Wednesday, 19 September 2007

Worries over foot and mouth impact on Exmoor hill farners

EXMOOR National Park Authority has expressed concern at the problems being faced by Exmoor’s livestock farmers affected by the ban on the movement of animals as a result of the foot and mouth outbreak in Surrey.
The chairman of the national park authority, John Dyke, said: “While everybody hopes that the impact of the current movement ban will be short-lived, the restrictions could not have come at a worse time for Exmoor’s farmers.
“Having no sales for four or five weeks will bring real hardship for hill farmers.
“A particular concern is that with these cold nights stopping the grass growing, before long there will be too much stock on the farms and livestock will begin to suffer.”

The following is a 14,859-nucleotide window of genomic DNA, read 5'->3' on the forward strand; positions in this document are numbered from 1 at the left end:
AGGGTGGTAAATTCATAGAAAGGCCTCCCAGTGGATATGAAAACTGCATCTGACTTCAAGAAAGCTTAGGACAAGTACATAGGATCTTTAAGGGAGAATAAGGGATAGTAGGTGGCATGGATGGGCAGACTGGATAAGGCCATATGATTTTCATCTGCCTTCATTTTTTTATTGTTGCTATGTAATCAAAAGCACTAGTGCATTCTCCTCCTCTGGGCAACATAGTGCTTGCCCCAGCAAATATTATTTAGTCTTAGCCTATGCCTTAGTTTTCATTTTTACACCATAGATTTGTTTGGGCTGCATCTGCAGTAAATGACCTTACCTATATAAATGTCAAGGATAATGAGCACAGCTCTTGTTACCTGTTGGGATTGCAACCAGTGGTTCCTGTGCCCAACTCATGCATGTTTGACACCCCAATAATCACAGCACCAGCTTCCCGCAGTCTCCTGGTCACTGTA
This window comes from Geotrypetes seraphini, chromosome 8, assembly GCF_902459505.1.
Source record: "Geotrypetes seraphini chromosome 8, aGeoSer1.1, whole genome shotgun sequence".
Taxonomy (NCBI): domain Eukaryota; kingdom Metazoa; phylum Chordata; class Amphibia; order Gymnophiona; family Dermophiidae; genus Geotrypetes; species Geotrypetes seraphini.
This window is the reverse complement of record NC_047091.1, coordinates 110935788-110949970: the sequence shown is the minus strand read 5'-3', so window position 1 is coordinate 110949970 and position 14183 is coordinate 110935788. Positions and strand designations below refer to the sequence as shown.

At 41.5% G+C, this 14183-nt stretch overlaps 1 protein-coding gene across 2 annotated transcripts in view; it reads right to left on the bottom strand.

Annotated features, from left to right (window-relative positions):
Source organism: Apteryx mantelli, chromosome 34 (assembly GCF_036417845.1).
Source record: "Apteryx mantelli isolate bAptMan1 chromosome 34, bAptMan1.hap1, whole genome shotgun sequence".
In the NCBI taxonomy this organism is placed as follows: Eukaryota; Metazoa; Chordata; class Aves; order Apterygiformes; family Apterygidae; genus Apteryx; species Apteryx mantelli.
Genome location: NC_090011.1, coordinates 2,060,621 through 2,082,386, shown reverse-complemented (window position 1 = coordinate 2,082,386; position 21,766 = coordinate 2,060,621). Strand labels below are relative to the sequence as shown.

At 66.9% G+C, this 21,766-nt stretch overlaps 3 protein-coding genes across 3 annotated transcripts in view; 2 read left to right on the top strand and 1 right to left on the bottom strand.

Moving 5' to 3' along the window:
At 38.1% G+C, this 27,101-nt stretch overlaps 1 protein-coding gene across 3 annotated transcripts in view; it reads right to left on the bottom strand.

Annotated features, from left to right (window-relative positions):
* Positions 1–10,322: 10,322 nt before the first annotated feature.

The authority is to help Exmoor Farmers Livestock Auctions Ltd by covering the costs of posting regular bulletins to local farmers until movement restrictions are lifted.
There will also be a special meeting of the authority’s farming and land management group in early October to discuss how the park authority can work more effectively with the farming community and support the industry, which is essential to the maintenance of the character of the national park.
Dr Nigel Stone, chief executive of Exmoor National Park Authority, said: “Livestock farming is essential to help conserving and enhancing Exmoor’s landscape, wildlife and cultural heritage and the long-term viability of livestock grazing is a priority in the Exmoor National Park Management Plan.
“The benefits to support and spin-off businesses extend beyond the national park boundaries and it is essential that these continue to provide jobs and livelihoods.”

No comments:

Post a Comment

Note: only a member of this blog may post a comment.